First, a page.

Walmart Goes ‘Beyond Sustainability,’ Vowing to Become a Regenerative Company

World’s largest retailer targets zero emissions by 2040 and aims to protect, manage, or restore at least 50 million acres of land and 1 million square miles of ocean by 2030.

Since 2005, when Walmart began leading the charge in sustainability, most of its efforts—as well as those of most eco-friendly-minded CPGs and retailers—have focused on maintaining systems without degrading them. At its Sustainability Milestone Summit in late September, Walmart committed itself to becoming a regenerative company, one that is dedicated to placing nature and humanity at the center of its business.

“Regenerating means restoring, renewing, and replenishing, in addition to conserving,” explained Walmart President & CEO Doug McMillon, in his opening address. “It means decarbonizing operations and eliminating waste along the production chain. It means adopting regenerative practices in agriculture, forest management, and fisheries, while advancing prosperity and equity for customers, associates, and people who participate in our product supply chain.”


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The one-hour virtual event featured a number of Walmart and Sam’s Club executives as well as prominent CPGs and environmental non-profits, who shared details on Walmart’s goals and projects moving forward in order to “draw carbon dioxide out of the environment and bring it home,” as McMillon explained.

Walmart’s commitment, McMillon noted, is in response to the building crisis that, if left unaddressed, will have disastrous consequences for everyone. “We have exceeded the planetary boundaries that sustain our natural environment,” he said. “Worldwide, environmental losses are cascading. …Our natural systems are changing, and what they’re telling us is that we’re not doing enough. We’re actually doing irreversible damage to our planet.

“…Science is clearly pointing to fossil fuel combustion as the primary cause of warming, and that we need to be even more aggressive in moving toward renewable forms of energy. …We’re facing a reality that says we need everyone, including those who passionately defend fossil fuels, to have at least as much passion to aggressively fund and support sustainable alternatives with urgency. Let’s stop debating the or, and get on with an urgent and strategy until we’ve innovated our way out of fossil fuels.”

Transforming the world’s supply chains

According to McMillon, transforming the world’s supply chains to become regenerative involves four critical areas: climate, nature, waste, and people.

As part of Walmart’s new commitments around climate, the company is raising its ambitions to achieve zero emissions in its global operations by 2040, without the use of carbon offsets. The levers it plans to pull to reach this goal include:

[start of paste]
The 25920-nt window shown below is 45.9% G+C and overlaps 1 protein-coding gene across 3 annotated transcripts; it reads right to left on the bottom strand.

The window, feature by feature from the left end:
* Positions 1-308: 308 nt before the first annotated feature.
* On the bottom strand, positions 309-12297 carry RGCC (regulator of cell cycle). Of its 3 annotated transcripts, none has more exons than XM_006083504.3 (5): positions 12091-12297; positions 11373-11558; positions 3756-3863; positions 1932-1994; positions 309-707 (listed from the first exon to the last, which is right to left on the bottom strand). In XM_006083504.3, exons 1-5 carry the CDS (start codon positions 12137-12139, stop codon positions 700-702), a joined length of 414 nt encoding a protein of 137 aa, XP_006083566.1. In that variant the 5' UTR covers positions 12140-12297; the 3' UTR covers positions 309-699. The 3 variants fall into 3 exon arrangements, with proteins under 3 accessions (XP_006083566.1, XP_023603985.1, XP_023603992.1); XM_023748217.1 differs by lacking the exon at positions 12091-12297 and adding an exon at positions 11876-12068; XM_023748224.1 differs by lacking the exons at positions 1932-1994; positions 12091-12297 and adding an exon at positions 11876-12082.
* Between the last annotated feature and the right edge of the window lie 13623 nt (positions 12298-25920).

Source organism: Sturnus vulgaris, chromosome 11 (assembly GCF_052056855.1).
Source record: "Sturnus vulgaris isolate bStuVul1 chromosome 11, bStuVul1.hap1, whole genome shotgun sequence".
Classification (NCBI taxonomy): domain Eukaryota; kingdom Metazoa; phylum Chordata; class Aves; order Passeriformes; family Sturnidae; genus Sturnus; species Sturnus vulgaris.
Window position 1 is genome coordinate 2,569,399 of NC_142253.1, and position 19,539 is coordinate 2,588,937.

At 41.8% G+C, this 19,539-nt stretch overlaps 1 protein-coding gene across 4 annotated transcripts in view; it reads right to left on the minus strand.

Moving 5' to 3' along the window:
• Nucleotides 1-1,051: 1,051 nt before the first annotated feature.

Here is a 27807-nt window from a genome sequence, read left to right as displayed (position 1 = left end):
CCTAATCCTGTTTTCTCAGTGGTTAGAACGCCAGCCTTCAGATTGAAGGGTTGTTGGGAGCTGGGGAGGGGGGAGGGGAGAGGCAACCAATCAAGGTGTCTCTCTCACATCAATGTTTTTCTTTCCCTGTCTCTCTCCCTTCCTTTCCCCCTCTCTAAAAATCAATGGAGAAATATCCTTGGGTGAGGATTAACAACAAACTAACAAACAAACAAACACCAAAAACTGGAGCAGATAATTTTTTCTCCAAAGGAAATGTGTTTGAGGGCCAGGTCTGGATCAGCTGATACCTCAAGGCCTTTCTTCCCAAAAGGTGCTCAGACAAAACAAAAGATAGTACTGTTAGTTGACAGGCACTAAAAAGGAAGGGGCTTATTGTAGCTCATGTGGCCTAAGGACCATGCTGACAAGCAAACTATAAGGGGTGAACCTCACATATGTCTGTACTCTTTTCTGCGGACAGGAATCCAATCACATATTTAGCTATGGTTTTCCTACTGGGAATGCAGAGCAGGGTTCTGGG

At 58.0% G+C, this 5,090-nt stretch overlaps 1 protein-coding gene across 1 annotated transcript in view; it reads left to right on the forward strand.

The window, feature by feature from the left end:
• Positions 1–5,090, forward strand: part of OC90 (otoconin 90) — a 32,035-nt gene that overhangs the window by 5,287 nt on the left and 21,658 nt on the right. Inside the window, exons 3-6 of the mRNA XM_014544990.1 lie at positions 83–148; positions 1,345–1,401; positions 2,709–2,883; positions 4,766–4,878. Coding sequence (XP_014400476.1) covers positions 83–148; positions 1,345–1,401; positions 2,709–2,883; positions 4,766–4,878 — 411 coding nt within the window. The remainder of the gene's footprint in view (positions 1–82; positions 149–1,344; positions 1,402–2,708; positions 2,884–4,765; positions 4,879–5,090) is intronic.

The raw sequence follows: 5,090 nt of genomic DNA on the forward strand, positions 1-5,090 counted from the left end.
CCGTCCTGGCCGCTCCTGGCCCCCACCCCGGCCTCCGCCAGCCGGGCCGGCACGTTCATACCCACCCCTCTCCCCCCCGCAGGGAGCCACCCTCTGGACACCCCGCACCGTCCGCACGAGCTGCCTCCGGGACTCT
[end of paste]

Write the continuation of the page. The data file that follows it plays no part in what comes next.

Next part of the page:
·     Harvesting enough wind, solar, and other renewable energy sources to power its facilities with 100% renewable energy by 2035

·      Electrifying and zeroing out emissions from all of its vehicles, including long-haul trucks, by 2040

·      Transitioning to low-impact refrigerants for cooling and electrified equipment for heating in its stores, clubs, and data and distribution centers by 2040 

Where nature is concerned, Walmart plans to help transition consumer product sourcing to a regenerative approach to help reverse nature loss and reverse global warming. “That’s why we, along with the Walmart Foundation, are committing to help protect, manage, and/or restore at least 1.5 million acres of land and one million square miles of ocean by 2030, related to ecosystems that produce food and other consumers products,” said McMillon.

It will accomplish this by:

·      Continuing to support efforts to preserve at least one acre of natural habitat for every acre of land developed by the company in the U.S.

·      Driving the adoption of regenerative agriculture practices, sustainable fisheries management ,and forest protection and restoration—including an expansion of Walmart’s forests policy

·      Investing in and working with suppliers to source from place-based efforts that help preserve natural ecosystems and improve livelihoods

Added Kath McLay, President & CEO, Sam’s Club, later in the meeting, “Healthy forests sustain biodiversity. They also support livelihoods and absorb carbon, playing an integral role in combating climate change. But deforestation continues to occur at an alarming rate. Recent reports show we lost the equivalent of a soccer field of primary rainforest every six seconds last year. That’s why Walmart is taking a holistic approach to addressing deforestation, and we’re on track to achieve our zero-net deforestation goals to source certified, sustainable palm oil, pulp, and paper in our global private brands by the end of this year.


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“…As you can see, degradation of natural habitats and forests is very real. And while we’ve made progress in key areas, we recognize the need to raise our ambition. That’s why we’re expanding our forest goals by aspiring to source palm oil, beef, soy, pulp, and paper 100% deforestation-free by 2025. These efforts can support sustainable economies, biodiversity, and livelihoods, while helping meet our customers’ and members’ growing needs for sustainable food and products.